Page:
The international aspect of the Palestinian prisoners’ struggle is not one that can or should be relegated to the corridors of the United Nations and international legal bodies. It must be noted that this is something that the Zionist movement clearly recognizes as well. The imperialist countries like the United States, France and other states of the European Union are full partners in the imprisonment of Palestinians and the legitimation of the charges against them through their campaigns against the resistance.
Today’s “anti-terrorism” laws have various legal precedents – most commonly in the laws used to suppress anti-colonial and liberation movements in the Western powers – but they stem directly from laws that were passed in the United States in the mid-1990s. Those laws were then exported around the world with the 11 September 2001 attacks. The original U.S. laws were explicitly justified as a means of supporting the “Middle East peace process,” i.e. the Oslo process, and criminalizing all of those parties that rejected Oslo. Thus, we see the “terror lists” of the United States, Canada, the European Union, the UK, Australia, packed with the names of Palestinian organizations seeking national liberation, who rejected the trap of Oslo – the Popular Front for the Liberation of Palestine; Hamas; Islamic Jihad; and even those fighters of Fateh who resisted pacification.
These “anti-terror” laws are used to justify the persecution of Palestinians inside these countries – see, for example, the case of the Holy Land Five, five Palestinians serving sentences of up to 65 years in prison in U.S. jails for their fundraising and charitable work for Palestine. Reflecting the fact that these are only the newest gloss on an existing strategic alliance, Georges Ibrahim Abdallah has been jailed for 34 years in France for his involvement in actions to support the Palestinian and Lebanese liberation struggles. In Palestine itself, U.S. and British guards – including those previously stationed in the colonized north of Ireland – surrounded the Palestinian Authority’s Jericho prison where Sa’adat and his comrades were held from 2002 to 2006. Those guards moved aside in a coordinated fashion to allow for the violent assault of the Israeli military in March 2016.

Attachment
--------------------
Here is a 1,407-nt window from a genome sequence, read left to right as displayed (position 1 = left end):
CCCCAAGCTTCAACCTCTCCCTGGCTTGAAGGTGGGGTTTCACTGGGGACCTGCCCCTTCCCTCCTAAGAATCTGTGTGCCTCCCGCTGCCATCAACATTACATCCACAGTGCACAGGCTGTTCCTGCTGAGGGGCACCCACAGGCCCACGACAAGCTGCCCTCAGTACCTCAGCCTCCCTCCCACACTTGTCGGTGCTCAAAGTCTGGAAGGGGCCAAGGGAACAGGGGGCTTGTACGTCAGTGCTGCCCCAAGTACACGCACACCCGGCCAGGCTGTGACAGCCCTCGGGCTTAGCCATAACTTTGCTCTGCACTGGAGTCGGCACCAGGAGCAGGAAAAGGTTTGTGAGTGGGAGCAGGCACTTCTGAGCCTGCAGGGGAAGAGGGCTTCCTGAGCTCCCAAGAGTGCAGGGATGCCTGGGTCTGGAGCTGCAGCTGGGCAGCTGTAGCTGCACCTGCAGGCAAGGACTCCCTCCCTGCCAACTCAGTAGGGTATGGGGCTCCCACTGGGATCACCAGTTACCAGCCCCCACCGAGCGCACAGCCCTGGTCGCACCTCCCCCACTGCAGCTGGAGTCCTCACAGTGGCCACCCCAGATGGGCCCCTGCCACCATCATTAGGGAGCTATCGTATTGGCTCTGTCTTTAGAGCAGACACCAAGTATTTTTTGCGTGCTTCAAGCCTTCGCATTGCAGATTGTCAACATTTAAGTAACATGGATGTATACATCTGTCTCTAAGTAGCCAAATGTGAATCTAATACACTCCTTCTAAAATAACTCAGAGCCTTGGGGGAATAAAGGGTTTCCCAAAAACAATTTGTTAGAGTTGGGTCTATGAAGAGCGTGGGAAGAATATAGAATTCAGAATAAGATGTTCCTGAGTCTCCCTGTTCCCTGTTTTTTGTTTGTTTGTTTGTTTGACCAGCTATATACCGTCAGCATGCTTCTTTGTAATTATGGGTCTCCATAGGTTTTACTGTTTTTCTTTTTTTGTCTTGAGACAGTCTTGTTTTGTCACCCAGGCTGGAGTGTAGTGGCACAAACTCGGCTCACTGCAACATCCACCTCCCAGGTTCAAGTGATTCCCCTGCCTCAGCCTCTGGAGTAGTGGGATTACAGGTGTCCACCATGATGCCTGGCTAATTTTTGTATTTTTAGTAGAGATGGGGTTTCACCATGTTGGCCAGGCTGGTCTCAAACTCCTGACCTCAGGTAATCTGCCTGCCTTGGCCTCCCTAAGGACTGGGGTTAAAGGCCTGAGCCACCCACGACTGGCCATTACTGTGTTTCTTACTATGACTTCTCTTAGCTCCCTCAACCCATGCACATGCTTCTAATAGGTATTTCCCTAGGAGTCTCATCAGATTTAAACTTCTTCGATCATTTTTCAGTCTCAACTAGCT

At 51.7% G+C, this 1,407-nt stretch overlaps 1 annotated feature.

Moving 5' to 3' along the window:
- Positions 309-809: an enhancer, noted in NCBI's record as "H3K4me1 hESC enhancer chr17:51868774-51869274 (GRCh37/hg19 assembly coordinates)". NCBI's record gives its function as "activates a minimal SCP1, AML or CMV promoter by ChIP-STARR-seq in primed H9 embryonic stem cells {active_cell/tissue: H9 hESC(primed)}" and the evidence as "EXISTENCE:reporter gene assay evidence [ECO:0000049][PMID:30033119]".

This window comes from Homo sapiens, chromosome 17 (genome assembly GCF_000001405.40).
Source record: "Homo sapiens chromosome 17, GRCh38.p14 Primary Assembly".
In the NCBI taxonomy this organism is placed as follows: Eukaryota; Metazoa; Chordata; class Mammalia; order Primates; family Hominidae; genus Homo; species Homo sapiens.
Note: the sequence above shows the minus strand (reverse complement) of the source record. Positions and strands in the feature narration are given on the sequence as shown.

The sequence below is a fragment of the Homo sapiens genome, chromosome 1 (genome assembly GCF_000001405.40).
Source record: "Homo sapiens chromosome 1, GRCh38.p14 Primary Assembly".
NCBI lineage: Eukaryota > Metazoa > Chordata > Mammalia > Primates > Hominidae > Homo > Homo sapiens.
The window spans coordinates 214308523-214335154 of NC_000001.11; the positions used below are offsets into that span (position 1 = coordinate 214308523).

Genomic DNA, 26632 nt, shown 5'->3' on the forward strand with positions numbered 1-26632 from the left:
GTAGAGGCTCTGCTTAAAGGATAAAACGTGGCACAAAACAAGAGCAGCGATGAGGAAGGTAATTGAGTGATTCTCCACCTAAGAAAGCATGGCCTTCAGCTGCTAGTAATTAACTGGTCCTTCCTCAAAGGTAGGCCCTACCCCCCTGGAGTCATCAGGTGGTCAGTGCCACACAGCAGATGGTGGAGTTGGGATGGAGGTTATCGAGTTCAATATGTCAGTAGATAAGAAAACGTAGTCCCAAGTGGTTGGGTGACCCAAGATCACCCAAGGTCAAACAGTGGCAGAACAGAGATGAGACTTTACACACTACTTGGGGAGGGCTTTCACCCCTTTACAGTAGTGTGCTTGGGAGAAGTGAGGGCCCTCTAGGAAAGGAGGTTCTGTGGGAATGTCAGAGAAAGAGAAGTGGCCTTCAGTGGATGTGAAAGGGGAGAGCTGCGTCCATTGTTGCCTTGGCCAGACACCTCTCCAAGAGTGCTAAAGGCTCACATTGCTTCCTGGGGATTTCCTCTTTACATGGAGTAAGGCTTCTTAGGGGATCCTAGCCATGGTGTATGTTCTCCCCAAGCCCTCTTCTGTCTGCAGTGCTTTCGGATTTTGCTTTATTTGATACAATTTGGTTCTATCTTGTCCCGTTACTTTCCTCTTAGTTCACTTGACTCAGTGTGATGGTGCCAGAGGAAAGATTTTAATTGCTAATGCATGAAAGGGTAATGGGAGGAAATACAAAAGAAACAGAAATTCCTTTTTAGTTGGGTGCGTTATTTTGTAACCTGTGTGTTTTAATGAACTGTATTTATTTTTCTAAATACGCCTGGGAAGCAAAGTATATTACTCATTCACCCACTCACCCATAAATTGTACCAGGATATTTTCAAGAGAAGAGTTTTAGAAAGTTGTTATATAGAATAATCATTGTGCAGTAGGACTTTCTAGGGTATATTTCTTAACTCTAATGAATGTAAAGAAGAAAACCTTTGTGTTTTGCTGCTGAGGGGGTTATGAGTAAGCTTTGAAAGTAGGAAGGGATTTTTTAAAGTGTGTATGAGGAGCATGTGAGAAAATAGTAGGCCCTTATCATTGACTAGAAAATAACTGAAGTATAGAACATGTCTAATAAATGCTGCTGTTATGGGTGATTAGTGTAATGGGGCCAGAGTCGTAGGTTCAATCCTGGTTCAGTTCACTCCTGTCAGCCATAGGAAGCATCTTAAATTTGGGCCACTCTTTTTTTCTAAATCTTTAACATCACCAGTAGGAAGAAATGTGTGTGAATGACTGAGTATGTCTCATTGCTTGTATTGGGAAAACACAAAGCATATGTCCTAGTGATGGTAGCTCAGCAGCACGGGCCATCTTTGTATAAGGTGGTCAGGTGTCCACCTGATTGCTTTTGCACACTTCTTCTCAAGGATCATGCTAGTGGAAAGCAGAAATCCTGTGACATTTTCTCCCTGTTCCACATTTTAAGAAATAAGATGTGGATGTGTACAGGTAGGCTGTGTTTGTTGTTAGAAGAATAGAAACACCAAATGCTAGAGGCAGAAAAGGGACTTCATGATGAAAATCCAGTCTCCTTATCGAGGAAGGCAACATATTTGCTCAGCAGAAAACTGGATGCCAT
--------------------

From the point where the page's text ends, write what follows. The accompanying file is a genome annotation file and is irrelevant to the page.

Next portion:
Just as upholding the Palestinian prisoners, their names, lives and politics, is a contribution to the defense of the resistance in the battle of ideas, the European Union and the Zionist state have also recognized the importance of this battle from the opposing perspective. Thus, we have seen the defunding of Palestinian schools that bear the names of martyrs and strugglers who gave their lives for Palestinian liberation by participating actively in resistance. From Dalal Mughrabi (targeted by Norway and Belgium) to the campaigns against schools and squares honoring Shadia Abu Ghazaleh and Khaled Nazzal, there is not only a battle over the names of schools and institutions but a battle for Palestinian memory and history. It is our responsibility to fight back by upholding Palestinian resistance leaders as the international social justice leaders for which they should be recognized.
This very battle of ideas is the reason why Erdan, in his campaign against the growing boycott movement, included Samidoun Palestinian Prisoner Solidarity Network among dozens of other international groups in his latest propaganda alert against international solidarity with Palestine. Erdan connected Samidoun and others with a “red line” on his graphic to the Popular Front for the Liberation of Palestine. The illustration is not a random choice but reflects the Zionist project’s concern about a closer linkage between what the Reut Institute, a Zionist strategic center, referred to as the “delegitimization” network and the “resistance” network.
Through public exhortations and campaigns about dubious alleged linkages with resistance organizations, Erdan and the Israeli state aim to spread fear and intimidation among solidarity organizations. These attacks aim to push such organizations to alter their rhetoric, polices and campaigns in an attempt to avoid such allegations and their potentially criminalizing consequences. It is not simply propaganda against Palestine solidarity – this project aims to undermine the legitimacy of the Palestinian resistance and its association with global struggle and, therefore, to isolate the issue of the prisoners from its political context.
In the struggle of the Palestinian prisoners for freedom – an indivisible aspect of the Palestinian people’s struggle for liberation – we can find the seed of connection that holds the potential for building the type of deep alliances – those most feared by Erdan and the forces he represents – that can truly challenge Zionism, imperialism, capitalism and their reactionary-regime allies.
The Palestinian prisoners’ liberation cannot be disconnected from global struggles for liberation, nor from the struggle to liberate the political prisoners in the Philippines, Turkey, Egypt, the United States and elsewhere. Building the struggle for their freedom reflects the common interest of revolutionary movements fighting for justice and liberation, on the front lines of confrontation with repression, racism, exploitation and fascism.
Charlotte Kates is the International Coordinator of Samidoun Palestinian Prisoner Solidarity Network.
Al-Adab cover art by former Palestinian prisoner Mahmoud Safadi:
Palestinian women in HaSharon prison are continuing their protest against the imposition of surveillance cameras on 5 September in the prison yard. The placement of surveillance cameras also cover the collective kitchens, washing machine areas and prayer areas. Since that time, for 56 days, the women have refused to go out for recreation or enter the areas under surveillance until the cameras are removed.